Their move comes as an MPs’ inquiry starts this week into the growing trend of local authorities to ‘farm out’ vulnerable youngsters to homes far from their families, which they claim leaves them open to exploitation, theguardian.com reported.
The challenge to the increasing use of out-of-borough placements of children in care is being led by a father whose teenage son was sent to a home in the Midlands, 130 miles from where he lived in south London, where he is under the care of Bromley social services.
The man — who cannot be named as his son is the subject of a court care order — initially raised concerns after it emerged that three employees at the home were suspended and are being investigated by police for alleged sexual abuse. His request for his son to be moved to a London home on the grounds that the incident had left him traumatized was rejected.
He said, “There are other parents I’ve met across the country who also want their children moved to homes closer to the areas in which their friends and families live so that they can visit them more often and provide extra support. We face enough difficulties as it is, but having our children so far away from us makes thing much harder.”
The father claims that the manner in which Bromley social services have handled the sexual abuse incident demonstrates the problems of out-of-borough placements. He was formally notified about it 10 days after his son, who was not directly involved, spoke of it in a telephone call. It was another two weeks before a social worker visited from London. The teenager also missed out on eight months of education after being moved away from the capital.
The all-party parliamentary group for runaway and missing children and adults has initiated an inquiry into the use of out-of-borough placements. Figures that have already been collated show that the practice has increased by 77 percent since 2012, which equates to almost 4,000 children. This accounts for more than 60 percent of all children in care.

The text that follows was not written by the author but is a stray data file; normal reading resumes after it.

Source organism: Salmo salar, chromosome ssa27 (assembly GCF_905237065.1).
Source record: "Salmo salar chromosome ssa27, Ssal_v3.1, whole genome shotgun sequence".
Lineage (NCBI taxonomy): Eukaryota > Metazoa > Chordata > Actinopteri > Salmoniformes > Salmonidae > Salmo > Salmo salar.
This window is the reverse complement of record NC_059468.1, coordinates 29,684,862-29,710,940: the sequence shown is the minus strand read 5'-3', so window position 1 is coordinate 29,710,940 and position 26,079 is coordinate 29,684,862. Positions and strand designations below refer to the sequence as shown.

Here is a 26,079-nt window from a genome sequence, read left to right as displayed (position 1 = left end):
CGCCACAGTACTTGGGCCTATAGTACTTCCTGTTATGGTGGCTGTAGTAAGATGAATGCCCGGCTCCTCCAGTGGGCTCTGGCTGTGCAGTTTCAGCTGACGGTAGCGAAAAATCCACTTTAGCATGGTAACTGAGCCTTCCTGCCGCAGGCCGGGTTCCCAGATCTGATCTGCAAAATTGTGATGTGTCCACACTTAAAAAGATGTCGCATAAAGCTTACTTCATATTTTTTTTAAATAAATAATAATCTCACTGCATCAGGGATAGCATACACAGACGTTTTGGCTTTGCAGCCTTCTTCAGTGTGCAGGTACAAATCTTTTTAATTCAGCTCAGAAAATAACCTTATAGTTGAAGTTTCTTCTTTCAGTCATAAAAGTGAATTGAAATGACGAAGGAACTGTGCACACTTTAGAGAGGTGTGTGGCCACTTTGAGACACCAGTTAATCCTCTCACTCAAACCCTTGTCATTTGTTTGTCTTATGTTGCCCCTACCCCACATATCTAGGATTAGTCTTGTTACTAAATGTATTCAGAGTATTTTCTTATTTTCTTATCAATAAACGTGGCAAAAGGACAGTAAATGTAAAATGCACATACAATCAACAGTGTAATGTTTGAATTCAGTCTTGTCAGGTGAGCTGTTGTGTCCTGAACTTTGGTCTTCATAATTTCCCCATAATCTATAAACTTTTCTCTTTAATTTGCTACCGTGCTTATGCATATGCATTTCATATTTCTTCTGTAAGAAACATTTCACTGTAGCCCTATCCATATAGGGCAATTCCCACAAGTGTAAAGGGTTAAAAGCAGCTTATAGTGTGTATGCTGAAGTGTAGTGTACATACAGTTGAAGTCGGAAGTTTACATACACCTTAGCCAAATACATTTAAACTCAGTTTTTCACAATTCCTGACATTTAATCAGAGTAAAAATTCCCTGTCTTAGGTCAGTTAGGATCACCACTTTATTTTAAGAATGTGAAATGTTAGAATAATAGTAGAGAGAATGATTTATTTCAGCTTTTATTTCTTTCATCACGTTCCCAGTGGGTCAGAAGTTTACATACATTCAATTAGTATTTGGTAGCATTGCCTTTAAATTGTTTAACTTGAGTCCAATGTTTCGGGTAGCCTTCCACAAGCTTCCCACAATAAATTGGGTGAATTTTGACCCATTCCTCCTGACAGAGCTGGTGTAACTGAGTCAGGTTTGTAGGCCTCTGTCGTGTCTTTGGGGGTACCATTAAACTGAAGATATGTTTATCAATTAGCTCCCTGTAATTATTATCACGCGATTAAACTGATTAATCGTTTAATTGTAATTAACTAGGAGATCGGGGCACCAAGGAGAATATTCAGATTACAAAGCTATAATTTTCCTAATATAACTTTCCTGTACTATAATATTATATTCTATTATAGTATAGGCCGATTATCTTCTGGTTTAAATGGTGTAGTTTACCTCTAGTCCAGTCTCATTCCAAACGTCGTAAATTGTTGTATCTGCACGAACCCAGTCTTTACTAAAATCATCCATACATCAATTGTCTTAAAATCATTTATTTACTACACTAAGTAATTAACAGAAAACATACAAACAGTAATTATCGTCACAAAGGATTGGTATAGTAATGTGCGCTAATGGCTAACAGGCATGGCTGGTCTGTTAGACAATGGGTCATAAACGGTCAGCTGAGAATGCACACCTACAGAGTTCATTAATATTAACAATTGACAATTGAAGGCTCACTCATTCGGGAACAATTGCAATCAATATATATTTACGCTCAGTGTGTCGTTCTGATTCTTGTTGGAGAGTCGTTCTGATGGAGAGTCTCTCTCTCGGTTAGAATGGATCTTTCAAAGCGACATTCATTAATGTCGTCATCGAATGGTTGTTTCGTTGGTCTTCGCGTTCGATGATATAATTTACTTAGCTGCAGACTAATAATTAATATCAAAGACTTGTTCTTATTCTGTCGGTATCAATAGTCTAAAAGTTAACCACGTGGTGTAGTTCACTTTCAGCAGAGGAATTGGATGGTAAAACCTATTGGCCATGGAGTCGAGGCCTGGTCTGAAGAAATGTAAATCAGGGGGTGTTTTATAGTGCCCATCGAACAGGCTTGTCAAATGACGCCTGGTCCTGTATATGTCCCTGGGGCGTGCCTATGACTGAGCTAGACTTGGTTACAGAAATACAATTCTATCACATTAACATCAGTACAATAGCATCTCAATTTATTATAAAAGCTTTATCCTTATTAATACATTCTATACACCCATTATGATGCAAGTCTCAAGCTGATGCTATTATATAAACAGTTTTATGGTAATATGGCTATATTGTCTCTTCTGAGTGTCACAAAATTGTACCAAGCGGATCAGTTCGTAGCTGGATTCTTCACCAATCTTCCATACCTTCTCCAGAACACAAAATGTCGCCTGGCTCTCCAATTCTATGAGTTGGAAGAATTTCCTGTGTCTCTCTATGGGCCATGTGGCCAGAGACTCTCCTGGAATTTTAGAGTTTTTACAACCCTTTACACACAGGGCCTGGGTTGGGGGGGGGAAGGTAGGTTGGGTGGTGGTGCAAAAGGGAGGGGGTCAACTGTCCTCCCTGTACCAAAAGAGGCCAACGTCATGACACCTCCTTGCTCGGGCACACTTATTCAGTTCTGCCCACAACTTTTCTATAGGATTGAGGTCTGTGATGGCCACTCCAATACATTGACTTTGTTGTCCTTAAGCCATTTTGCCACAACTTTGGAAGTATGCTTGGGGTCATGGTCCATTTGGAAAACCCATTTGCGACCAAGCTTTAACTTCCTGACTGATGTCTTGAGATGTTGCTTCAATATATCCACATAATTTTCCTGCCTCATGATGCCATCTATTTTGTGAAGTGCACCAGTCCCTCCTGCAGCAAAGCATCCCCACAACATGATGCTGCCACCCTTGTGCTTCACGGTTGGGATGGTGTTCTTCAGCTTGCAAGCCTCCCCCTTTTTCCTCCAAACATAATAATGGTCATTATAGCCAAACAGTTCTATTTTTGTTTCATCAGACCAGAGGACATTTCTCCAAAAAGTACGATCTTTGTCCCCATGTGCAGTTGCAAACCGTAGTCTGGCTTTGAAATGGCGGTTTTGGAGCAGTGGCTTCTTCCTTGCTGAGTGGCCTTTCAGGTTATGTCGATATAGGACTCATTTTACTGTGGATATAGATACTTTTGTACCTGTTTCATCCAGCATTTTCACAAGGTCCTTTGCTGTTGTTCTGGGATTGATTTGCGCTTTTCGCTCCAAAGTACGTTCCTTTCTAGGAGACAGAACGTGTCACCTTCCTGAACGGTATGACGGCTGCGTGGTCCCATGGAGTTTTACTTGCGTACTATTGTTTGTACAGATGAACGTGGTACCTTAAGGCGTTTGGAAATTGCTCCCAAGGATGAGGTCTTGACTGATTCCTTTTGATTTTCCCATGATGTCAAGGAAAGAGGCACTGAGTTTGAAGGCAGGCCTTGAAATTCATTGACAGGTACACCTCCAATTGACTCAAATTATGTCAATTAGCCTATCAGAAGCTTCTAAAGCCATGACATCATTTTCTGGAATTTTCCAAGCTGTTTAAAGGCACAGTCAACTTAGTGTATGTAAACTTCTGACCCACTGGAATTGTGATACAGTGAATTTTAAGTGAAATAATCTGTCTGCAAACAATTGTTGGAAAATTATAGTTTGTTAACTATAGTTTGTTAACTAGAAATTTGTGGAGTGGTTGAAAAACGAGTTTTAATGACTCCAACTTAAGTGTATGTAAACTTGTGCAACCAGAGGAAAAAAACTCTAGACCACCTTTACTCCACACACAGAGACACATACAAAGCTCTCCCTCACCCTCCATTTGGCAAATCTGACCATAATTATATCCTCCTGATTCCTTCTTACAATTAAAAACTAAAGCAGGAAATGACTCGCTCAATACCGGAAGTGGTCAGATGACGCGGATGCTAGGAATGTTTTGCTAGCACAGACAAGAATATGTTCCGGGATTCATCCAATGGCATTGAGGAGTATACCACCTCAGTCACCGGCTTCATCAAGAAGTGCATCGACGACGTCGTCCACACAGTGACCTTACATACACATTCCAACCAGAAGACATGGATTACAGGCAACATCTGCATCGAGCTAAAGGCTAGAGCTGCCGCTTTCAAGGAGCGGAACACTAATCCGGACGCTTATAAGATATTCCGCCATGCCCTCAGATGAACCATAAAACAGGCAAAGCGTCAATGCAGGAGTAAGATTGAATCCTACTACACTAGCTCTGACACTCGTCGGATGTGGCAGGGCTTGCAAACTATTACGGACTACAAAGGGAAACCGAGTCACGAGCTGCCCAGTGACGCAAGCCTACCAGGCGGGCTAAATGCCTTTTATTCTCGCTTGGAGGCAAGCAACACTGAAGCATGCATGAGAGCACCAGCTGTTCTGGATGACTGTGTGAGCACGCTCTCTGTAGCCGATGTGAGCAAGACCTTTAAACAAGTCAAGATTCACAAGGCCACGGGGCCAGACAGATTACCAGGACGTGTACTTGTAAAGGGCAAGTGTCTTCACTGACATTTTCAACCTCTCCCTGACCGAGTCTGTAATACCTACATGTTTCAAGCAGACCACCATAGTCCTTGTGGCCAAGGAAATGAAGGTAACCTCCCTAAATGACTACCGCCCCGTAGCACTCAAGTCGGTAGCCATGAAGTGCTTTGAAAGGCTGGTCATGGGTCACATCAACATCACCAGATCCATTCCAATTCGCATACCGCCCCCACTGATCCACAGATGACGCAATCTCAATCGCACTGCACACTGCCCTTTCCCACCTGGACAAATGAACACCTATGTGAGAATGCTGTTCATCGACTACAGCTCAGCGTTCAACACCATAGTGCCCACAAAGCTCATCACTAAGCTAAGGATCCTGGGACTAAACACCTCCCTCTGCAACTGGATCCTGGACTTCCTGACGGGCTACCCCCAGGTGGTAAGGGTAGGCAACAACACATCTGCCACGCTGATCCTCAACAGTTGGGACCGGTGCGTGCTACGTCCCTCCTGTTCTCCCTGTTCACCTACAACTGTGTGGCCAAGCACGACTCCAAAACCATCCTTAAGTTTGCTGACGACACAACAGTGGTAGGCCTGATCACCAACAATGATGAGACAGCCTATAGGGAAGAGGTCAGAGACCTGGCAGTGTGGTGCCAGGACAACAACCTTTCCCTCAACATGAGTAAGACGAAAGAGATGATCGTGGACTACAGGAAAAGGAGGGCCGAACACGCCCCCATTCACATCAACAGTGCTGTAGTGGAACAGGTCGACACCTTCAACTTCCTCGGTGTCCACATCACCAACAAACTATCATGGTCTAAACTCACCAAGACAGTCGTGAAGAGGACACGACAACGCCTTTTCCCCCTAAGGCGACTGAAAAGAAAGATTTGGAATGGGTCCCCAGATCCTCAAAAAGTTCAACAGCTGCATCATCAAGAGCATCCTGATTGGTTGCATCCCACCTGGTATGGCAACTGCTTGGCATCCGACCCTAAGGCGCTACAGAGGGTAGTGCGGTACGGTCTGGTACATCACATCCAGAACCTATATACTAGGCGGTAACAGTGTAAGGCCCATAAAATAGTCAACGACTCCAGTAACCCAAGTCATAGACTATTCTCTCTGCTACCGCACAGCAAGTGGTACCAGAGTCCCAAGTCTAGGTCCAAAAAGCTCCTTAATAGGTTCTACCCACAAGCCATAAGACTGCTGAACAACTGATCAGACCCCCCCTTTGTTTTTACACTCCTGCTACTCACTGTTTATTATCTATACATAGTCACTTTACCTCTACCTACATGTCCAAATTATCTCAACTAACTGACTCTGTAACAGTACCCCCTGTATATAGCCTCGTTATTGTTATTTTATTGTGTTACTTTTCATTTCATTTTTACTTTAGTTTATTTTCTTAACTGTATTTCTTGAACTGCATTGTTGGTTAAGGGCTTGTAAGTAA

The group’s chair, Labour MP Ann Coffey, also recently surveyed all UK police forces about the use of vulnerable children by drugs gangs with county lines operations. Many cited evidence of the targeting of children in care, especially those living away from their home areas.
Coffey said, “When children are placed at a distance from their family and friends they become isolated, it increases their chances of going missing, and they are more prone to exploitation by sexual predators and criminal gangs. It’s also harder to rehabilitate them within the family and the community.”
According to Coffey, the root of the problem is the unequal geographical distribution of children’s homes, with more than half of them in just three regions. Many operators establish them in clusters, which makes them easier to manage and more profitable: Some charge up to £5,000 per week per child. Few local authorities run their own homes as they once did, so are forced to place children wherever there are vacancies.
Coffey added, “The private sector market place in social care is catastrophically failing children. The system is working in the interests of the providers but not for the children themselves. It is not fit for purpose.”
But Nadhim Zahawi, the minister for children and families, said, “Work is under way to help ensure better commissioning of placements. This includes providing funding through part of our £200-million children’s social care innovation program to projects that increase councils’ capacity so that fewer children are placed far away from home. We are also providing several local authorities with seed-funding to explore the possibility of setting up new secure provision where out-of-area placements are particularly common.”
A spokesman for Bromley Council said, “We cannot discuss the circumstances of individual children. In 85 percent of cases, we place children close to their homes. We would only place at a distance for specific reasons and in the best interests of the child.”
The south London father, who is hoping to assume full-time custody of his son next year, added, “We’re all trying to build relationships with our children and get our lives back on track. But how can you do this when you’re hundreds of miles apart?”